To compellingly explore the nuances of the human experience within the confines of the pop music format is a remarkably difficult task, but on their new full length, Velveteen, Toronto’s reigning power pop champions PONY manage the task with both finesse and panache.
While PONY’s genesis can be traced back to 2015, its current incarnation took shape in 2018 when songwriter Sam Bielanski paired with guitarist and collaborator Matty Morand during the writing process for their 2021 Take This To Heart Records debut, TV Baby. In the strange and unprecedented isolation that surrounded the two or so years around that record’s creation and release, Bielanski and Morand made the best of their downtime by challenging themselves to write a new song each week. The end result of that effort was over 200 songs and finely honed songwriting chops that are plainly evident in the pitch perfect pop hooks and timeless indie rock swagger that make up Velveteen’s 10 tracks. Influenced by countless hours of television, literature, and self-reflection, the record is also the band’s most vulnerable material to date, examining the complex relationships between longing, connection, and authenticity to oneself.
“I have learned that we become our most authentic selves when we allow ourselves to be open and deeply affected by someone else”, says Bielanski of the songwriting process. Coincidentally, that process was accompanied by a 9-month struggle with insomnia whose influence manifested itself in an unexpected and surprisingly direct fashion.
“I listened to an audio book of The Velveteen Rabbit every night until I fell asleep. I became obsessed with the story but I never listened all the way through. The way I eventually interpreted the story was that it's the love that we give and receive that makes us real or whole. The one chapter I found especially heart wrenching is when the velveteen rabbit is trying to hang with the real rabbits of the forest, and through comparison he realizes he isn’t as real as he thought he was. It was a good lesson for me even now because I'm constantly fighting the urge to compare myself to others. Your individual experiences make you who you are and nothing can change that. That's what I thought, until I finally listened to the entirety of the story and found out that at the end of the book, a fairy turns the velveteen rabbit into an actual rabbit, and then I got really confused.”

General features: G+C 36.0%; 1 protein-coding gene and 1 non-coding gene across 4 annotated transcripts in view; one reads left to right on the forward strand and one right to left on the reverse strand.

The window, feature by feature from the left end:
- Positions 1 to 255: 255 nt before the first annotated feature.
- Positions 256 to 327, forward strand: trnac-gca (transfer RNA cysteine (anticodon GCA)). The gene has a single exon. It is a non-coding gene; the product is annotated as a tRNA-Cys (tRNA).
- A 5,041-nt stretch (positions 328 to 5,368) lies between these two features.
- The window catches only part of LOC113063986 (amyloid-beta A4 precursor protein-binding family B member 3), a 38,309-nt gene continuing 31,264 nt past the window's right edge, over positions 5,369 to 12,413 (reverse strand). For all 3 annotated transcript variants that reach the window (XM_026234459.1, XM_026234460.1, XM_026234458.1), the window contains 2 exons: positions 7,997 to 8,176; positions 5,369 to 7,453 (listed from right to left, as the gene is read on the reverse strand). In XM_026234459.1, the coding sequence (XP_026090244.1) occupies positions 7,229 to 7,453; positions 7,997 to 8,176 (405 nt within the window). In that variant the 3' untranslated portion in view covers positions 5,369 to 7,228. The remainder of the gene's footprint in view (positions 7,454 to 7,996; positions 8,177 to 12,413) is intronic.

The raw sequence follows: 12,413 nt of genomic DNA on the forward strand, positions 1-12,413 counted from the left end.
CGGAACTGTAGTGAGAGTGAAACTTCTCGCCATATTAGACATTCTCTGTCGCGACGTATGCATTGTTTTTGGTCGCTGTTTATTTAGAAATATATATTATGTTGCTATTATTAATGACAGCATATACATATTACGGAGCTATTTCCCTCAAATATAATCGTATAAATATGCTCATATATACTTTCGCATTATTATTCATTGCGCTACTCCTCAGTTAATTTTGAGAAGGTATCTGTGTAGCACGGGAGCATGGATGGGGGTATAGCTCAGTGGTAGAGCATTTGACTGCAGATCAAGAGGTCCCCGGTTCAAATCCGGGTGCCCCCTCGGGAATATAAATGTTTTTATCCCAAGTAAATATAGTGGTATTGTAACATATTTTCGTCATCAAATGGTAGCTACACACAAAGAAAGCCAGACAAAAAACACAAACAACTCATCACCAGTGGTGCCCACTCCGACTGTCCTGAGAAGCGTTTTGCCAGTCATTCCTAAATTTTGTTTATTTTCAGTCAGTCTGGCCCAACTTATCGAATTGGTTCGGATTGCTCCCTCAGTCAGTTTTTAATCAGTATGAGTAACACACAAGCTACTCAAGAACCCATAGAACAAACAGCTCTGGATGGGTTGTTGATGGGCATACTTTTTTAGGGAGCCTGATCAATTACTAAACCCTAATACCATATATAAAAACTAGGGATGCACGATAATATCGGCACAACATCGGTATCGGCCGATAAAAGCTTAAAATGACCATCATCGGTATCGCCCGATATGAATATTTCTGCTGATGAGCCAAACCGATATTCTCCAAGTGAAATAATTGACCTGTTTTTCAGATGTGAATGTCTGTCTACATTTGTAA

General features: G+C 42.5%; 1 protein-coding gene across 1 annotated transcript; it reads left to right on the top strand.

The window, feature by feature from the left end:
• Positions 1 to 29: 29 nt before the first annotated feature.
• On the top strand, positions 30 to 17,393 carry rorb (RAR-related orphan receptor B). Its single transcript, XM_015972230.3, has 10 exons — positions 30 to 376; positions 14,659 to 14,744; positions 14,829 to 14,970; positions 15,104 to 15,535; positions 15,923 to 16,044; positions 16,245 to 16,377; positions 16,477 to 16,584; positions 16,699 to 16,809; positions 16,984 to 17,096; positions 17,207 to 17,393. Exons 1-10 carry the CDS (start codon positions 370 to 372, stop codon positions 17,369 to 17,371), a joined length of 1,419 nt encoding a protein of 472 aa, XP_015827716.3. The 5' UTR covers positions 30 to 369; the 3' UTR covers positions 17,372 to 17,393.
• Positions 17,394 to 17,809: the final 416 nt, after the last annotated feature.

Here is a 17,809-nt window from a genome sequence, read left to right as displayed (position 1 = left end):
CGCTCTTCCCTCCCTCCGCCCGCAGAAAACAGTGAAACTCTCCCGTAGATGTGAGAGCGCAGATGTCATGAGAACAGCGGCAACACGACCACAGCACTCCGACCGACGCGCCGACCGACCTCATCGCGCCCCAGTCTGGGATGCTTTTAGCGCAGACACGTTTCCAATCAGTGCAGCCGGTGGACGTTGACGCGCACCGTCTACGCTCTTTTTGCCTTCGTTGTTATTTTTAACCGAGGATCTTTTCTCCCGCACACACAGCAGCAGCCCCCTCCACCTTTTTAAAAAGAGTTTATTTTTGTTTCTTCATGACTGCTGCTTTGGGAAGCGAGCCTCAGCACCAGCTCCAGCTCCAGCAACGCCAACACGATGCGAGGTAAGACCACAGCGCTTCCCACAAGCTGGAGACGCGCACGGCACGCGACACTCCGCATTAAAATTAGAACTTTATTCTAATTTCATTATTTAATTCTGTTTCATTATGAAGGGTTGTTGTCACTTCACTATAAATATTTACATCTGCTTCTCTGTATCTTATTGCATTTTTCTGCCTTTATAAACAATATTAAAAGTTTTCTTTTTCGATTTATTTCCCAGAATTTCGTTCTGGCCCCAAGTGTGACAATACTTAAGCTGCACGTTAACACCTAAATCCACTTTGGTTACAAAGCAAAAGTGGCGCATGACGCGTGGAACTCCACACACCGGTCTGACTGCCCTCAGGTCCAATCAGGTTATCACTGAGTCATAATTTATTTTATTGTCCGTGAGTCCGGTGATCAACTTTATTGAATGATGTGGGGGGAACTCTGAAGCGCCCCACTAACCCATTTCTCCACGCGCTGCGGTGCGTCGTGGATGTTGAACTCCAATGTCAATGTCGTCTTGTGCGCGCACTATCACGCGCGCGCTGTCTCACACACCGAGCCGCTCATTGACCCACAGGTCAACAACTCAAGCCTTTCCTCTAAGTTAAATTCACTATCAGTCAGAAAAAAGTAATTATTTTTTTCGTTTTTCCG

Through the unlikely combination of a misinterpreted children’s story, isolation, and a bad neighbor whose demands for quiet forced Bielanski to record many of the record’s demos into the headphone mic of their iPhone while locked in a closet (which happens to double as a vocal booth for their voice work as Jazz Hooves on the current generation of My Little Pony), Velveteen emerged. Though Bielanski doubles down on the importance of connection and collaboration when reflecting on the album’s creation.
“Once I was happy with the songs, Matty would add their contributions until we felt the songs were nearly done. It was amazing to see how much the songs would change every time a new person was added into the mix. It wasn’t until we recorded them with [recording engineer] Alex Gamble that the songs truly came to life for me. I guess Alex was the fairy who made Velveteen real.”
While those ideas comprise the record’s thematic crux, the scaffolding surrounding that core is a hyper catchy concoction of freewheeling 90s college rock, its more radio-friendly counterpart, and early 2000s alternative that manages to reference 30+ years of guitar music while never being at odds with itself. Where other bands might lack cohesion, PONY fuses the sheen of Third Eye Blind, the anthemic pomp of Weezer, and the unguarded vulnerability of Rilo Kiley into a formula that feels as effortless as it does fresh.
Misinterpretation though it may be, Bielanski’s vision of a stuffed rabbit’s quest for radical self-acceptance is the beating heart that gives Velveteen life. As effusive as they are reserved, triumphant as they are reflective, no comparison is required to determine that PONY is definitively real.
Velveteen is out now via Take This To Heart Records